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Fox News star in smackdown over Bible truth
Posted By Joe Kovacs On 03/06/2013 @ 11:58 pm In Faith,U.S. | No Comments
The Holy Bible says God created Adam and Eve and placed them in the garden of Eden.
It indicates a man named Noah loaded animals onto a giant ark to survive the divine flooding of Planet Earth.
And it also states the ancient prophet Jonah was swallowed by a great fish and remained in its belly for three days and three nights.
But Fox News anchor best-selling author Bill O’Reilly believes none of these events actually took place, but were merely allegories, designed to reveal a theological lesson.
O’Reilly made headlines last week when he told the executive producers of “The Bible” TV miniseries that “a lot of the Bible is allegorical,” and “there are some contradictions among Matthew, Mark, Luke and John.”
To follow up on his claims and discuss the accounts of the Bible, O’Reilly invited on his Wednesday night program Robert Jeffress, senior pastor of the 11,000- member First Baptist Church of Dallas, Texas.
“Let’s begin at the beginning,” O’Reilly said. “Adam and Eve: Did they literally live in the garden of Eden and usurp the evolutionary process?”
“Absolutely, they lived,” responded Jeffress. “They were actual human beings and Jesus affirmed that, Bill in Matthew 19, and so I think Jesus knew what he was talking about. … Jesus said that God created man and female in the garden and He brought them together in marriage.”
The complete interview can be seen by clicking on the video below:
O'Reilly noted, "If you believe in Adam and Eve, there are a number of other things that you have to believe. Incest is one of them because the race had to procreate off the children that Adam and Eve had. Then you have to reject the science of evolution and carbon dating and all of those things. So it's kind of incompatible with science. Or am I wrong?"
"I think you're wrong on this one," said Jeffress. "The Bible does not contradict true science. It may contradict the passing fads of scientific theory that are always evolving. For example, it used to be thought that the cosmos always existed. But then we had Sir [Fred] Hoyle, who named the Big Bang Theory, that said, 'Guess what, the universe had a beginning 13.7 billion years ago.'"
"Do you believe that the universe started 13.7 billion years ago?" asked O'Reilly.
"I think it very well could have," the pastor responded. "One of things that fundamentalists Christians mess up on is they try to say the Earth is 6,000 years old. The Bible never makes that claim anywhere."
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O'Reilly noted: "I subscribe and my belief system is that there is a Higher Power, and that the evolution was the way He created the world. Now I was taught in my Catholic school that a lot of the stories in the Bible are allegorical."
"Here's the problem with that," Jeffress explained. "If you start labeling these stories as fictitious or fable, where do you stop?"
"I think you stop, though, within human reason," said O'Reilly. "A whale swallowing Jonah for three days, that doesn't happen."
"Let's go to the New Testament," said Jeffress. "The virgin birth seems to defy reason. The resurrection defies reason as well. ... Why would you as a believer, and you're a believer, why would you just say the Old Testament – these stories are too fantastic to believe – but I'm going to believe in a virgin birth and resurrection?"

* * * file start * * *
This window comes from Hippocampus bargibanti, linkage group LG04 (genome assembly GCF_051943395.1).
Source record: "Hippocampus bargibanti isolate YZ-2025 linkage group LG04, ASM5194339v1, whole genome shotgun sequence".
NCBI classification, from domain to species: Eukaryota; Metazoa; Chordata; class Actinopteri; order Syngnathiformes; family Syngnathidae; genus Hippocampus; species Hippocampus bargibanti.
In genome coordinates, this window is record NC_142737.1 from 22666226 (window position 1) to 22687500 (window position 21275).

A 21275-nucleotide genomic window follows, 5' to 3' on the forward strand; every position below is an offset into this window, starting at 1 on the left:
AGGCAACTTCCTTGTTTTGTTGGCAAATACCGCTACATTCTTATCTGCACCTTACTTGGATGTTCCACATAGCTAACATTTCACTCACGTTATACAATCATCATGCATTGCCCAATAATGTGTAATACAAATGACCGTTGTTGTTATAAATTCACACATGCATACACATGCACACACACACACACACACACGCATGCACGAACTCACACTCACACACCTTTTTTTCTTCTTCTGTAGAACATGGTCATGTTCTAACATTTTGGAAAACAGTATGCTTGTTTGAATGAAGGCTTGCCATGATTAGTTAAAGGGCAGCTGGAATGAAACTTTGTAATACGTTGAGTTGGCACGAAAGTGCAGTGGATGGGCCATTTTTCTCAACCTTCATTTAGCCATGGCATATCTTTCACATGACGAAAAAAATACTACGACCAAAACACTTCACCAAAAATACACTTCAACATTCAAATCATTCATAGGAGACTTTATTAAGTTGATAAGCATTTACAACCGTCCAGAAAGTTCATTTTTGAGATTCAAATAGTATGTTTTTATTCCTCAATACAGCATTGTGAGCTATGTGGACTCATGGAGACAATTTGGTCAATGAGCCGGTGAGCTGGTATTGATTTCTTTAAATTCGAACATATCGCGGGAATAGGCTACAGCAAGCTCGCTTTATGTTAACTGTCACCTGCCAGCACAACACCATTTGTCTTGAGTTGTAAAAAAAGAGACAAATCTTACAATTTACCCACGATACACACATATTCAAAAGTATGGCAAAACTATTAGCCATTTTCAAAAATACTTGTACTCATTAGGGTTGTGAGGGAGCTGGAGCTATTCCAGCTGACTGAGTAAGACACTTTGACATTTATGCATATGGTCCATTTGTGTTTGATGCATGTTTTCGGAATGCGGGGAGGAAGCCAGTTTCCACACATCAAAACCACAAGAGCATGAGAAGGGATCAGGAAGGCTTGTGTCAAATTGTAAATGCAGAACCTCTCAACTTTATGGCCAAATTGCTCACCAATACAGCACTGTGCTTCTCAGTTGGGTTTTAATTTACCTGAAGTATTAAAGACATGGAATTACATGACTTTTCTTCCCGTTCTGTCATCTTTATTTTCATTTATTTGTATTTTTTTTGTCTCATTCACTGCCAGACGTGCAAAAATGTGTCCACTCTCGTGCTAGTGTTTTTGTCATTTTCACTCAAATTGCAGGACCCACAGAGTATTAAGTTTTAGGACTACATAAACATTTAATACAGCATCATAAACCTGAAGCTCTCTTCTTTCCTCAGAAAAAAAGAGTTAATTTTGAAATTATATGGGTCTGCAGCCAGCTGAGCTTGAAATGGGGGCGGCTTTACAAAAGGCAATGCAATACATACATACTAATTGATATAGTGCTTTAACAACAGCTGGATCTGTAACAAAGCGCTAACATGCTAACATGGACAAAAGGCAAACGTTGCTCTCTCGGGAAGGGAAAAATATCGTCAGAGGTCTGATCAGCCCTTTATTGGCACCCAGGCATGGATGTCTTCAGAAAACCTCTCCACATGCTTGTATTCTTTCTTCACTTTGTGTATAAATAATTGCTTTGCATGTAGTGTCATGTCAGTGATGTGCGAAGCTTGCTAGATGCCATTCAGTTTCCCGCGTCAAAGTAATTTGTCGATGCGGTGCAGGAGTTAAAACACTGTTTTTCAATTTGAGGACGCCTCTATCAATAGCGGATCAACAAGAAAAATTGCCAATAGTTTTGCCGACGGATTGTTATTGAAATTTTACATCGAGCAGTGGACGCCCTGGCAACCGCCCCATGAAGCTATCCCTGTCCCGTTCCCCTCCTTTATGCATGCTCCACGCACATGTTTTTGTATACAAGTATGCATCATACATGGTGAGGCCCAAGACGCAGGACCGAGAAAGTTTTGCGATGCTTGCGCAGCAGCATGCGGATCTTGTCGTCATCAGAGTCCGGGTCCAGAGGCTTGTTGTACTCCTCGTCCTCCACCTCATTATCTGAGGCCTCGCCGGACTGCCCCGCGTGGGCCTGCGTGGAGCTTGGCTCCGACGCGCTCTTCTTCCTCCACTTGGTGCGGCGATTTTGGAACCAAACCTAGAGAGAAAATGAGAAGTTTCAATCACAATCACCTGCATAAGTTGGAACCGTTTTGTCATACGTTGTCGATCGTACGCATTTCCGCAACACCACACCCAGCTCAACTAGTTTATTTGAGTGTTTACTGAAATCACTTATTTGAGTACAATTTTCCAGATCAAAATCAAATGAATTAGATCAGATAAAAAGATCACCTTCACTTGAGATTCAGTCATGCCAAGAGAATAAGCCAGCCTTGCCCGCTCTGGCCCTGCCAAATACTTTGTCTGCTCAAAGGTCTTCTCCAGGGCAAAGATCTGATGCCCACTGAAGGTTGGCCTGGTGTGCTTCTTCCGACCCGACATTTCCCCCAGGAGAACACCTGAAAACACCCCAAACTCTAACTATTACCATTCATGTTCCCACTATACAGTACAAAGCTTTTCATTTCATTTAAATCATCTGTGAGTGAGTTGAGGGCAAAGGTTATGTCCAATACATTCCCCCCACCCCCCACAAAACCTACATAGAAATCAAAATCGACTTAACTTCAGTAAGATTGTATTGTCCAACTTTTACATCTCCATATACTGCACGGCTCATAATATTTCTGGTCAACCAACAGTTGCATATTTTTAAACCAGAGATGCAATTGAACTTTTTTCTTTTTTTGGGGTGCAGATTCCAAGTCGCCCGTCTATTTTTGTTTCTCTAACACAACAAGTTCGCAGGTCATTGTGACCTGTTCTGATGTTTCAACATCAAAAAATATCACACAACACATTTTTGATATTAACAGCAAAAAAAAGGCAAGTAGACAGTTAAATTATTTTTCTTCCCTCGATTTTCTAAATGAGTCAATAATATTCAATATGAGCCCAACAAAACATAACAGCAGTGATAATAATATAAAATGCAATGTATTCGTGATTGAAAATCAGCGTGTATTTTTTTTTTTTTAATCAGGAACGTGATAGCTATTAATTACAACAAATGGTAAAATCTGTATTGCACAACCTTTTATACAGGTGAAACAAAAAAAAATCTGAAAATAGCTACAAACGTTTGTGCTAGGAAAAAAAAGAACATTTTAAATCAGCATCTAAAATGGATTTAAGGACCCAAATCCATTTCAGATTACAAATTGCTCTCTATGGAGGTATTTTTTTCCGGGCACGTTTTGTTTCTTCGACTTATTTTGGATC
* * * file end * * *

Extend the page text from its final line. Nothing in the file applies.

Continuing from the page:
O'Reilly responded, "It's certainly possible that the Lord, the God who created the universe, could have had Jonah in the belly of the whale. It's possible if you're a believer at that level. But more pragmatically, it isn't possible that Jesus embraced the stoning of people and the enslavement of people. Therefore, when you start to look at the totality of all the stories by the prophets, you see that you don't have to take them literally to get the theological message."
"Jesus treated them as actual stories," Jeffress said. "He, for example, linked His resurrection to the story of Jonah. He said as Jonah was in the fish for three days, so the Son of Man shall be in the ground three days until God raises Him up."
"But I think he's doing that to illustrate His point. It doesn't have to be literal," O'Reilly contended.
"He linked the story of Noah to His Second Coming. He said as it was in the days of Noah, so shall it be with the Second Coming of the Son of Man. Now think about this. If Jesus believed the story of Noah was fictitious, why would He link it to a future probability and certainty?"
"Because of its allegorical power to vividly show what it's going to be," O'Reilly answered.
Jeffress said, "That would be like saying, 'As it was in the days of the Easter Bunny, so shall it be when I come again. You don't link a future certainty with a past allegory."
In conclusion, O'Reilly asked if he could be a good Christian if he believed the Bible is allegorical in some cases.
"You can certainly be a Christian and go to heaven," said Jeffress. "All you have to do is believe in Christ as your Savior. But your faith – faith is built on fact."
The TV series "The Bible" was blessed with huge ratings when it debuted on the History Channel Sunday night, pulling in some 13.1 million viewers, according to the Nielsen ratings service. The Los Angeles Times said that made it cable TV's No. 1 entertainment telecast of the year.
As WND reported, the production sometimes strayed from the biblical account, showing, for example, sword-wielding Ninja angels going on a bloody stabbing spree to kill the sinful residents of the ancient city of Sodom. The Bible actually says the angels struck the people with blindness before God firebombed the city.
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